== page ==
The VW Group, which owns Czech carmaker Škoda Auto, has rejected claims that it will shift some production to Germany. Instead, the group has decided to diversify three brands, Volkswagen, SEAT and Škoda.
Volkswagen, the core of VW Group, has been having issues with getting the most out of its production network since the emissions scandal of 2015. The image of Volkswagen has deteriorated, while the market position of subsidiary brands SEAT and, in particular, Škoda have grown. As such, VW Group has decided to tackle the situation by clearly distinguishing the brands to reduce tensions and conflicts within the group.
Mathias Müller, CEO of the VW Group, said during a strategy meeting in Wolfsburg that “the key challenge is to create perfect market coverage with clear territories for the brands. We must now be able to better use the synergies that our unique alliance of brands offer than we have done to date.”
He also admitted that “it is an extreme challenge sometimes to steer this tanker and to balance different interests,” and that possible change is “an emotional subject which recently created issues,” hinting at heated discussions amongst Škoda Auto stakeholders in the Czech Republic.
The Czech unrest was caused by a Reuters report October 4, claiming that the management and trade unions of Volkswagen want to reduce competition from the Czech Republic and move some production to Germany.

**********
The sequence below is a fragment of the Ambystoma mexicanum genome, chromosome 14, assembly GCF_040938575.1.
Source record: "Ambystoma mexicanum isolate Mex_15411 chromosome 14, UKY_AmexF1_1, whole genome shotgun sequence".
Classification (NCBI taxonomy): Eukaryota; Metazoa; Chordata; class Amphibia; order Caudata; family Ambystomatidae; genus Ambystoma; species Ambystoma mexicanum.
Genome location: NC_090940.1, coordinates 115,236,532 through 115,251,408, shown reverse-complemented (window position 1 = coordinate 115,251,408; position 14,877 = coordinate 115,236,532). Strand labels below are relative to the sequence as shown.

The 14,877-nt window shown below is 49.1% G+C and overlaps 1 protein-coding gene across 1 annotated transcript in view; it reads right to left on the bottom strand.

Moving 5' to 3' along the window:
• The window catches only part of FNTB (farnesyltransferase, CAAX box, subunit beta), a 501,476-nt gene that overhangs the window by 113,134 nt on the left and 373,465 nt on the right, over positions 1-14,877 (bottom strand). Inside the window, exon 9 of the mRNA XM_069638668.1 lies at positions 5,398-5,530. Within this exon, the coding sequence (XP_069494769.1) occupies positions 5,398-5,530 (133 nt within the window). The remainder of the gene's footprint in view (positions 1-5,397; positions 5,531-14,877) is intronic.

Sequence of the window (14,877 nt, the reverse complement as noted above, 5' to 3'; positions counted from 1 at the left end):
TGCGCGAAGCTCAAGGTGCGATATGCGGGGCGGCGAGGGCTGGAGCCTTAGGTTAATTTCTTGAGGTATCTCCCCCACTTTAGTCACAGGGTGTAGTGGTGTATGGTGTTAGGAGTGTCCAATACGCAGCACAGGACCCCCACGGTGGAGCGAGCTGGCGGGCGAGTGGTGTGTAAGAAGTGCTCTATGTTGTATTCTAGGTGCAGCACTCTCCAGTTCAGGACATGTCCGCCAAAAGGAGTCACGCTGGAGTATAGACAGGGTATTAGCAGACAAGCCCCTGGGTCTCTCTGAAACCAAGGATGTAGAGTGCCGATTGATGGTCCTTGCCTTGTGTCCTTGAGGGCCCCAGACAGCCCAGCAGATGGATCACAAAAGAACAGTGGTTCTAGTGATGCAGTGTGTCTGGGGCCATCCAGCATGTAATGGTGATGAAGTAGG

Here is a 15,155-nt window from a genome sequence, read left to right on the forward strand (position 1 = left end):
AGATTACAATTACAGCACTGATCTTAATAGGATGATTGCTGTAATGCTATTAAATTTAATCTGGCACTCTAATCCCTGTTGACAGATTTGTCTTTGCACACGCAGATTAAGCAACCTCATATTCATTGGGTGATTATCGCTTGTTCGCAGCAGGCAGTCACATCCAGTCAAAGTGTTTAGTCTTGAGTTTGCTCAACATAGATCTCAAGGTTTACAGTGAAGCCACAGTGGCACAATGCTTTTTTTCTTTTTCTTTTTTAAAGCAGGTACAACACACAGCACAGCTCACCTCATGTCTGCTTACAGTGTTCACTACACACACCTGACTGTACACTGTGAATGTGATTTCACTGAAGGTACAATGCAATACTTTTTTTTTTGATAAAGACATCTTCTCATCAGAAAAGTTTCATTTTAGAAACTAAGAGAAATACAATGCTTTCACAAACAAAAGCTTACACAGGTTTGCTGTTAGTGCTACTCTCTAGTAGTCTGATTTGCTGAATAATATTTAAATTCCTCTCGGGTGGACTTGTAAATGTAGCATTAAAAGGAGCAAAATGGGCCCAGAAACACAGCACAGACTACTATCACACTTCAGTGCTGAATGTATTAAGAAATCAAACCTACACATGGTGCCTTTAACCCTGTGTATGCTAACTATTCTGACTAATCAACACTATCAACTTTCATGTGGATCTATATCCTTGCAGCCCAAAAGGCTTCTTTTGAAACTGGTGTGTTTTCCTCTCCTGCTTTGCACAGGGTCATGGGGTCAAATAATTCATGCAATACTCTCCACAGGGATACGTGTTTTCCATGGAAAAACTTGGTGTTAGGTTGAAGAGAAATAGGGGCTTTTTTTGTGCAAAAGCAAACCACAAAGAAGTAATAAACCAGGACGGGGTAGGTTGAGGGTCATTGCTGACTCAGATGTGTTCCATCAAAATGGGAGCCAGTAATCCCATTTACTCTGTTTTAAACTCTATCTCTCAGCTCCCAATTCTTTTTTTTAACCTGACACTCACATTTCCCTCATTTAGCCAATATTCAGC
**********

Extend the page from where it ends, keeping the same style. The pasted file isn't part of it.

“They want to ensure the load of German sites. The Passat is not doing well, but they see that the Superb is selling well and would like to take it there,” said Jaroslav Povšík, chairman of the Škoda Auto works council for Česká televize.
Volkswagen also sees Škoda’s combination of German technology and cheaper workforce as unfair. It is presumed that Škoda’s management would rather keep production in the Czech Republic, but the strong German trade unions are against it. Moving some production could mean that up to 2,000 workers at Škoda’s manufacturing facilities in the Czech Republic would lose their jobs.
Škoda Auto is one of the largest employers in the country. The carmaker is known for its higher-than-average salaries, and the unemployment rate in regions where it operates is extremely low. For instance, the unemployment rate in Mladá Boleslav, the headquarters of Škoda Auto, was 2.4 per cent in August 2017, 1 per cent lower than the regional average.
Czech Prime Minister Bohuslav Sobotka was reassured by representatives of Škoda Auto that no move is planned. “I have been informed that they will do their best to keep Škoda Auto jobs in the Czech Republic,” he said.
Škoda’s chief executive Bernhard Maier added that “in principle, I can confirm that the Czech Republic is and will remain the heart and home of Škoda.” At the same time, he said that “Škoda is running at the limit of its capacity, which is evidence that our strategy is working. At the moment, concerning global demand, we are not able to cover it all from the Czech Republic. For this reason we are looking at other production capacities.”
Mr Maier said that Škoda, which is the second most profitable brand of the group, has hired 3,000 workers recently and is planning to take on more.
Škoda Auto sold 1.13 million cars in 2016, becoming the third most popular brand in the VW group after Volkswagen (5.99 million) and Audi (1.81 million).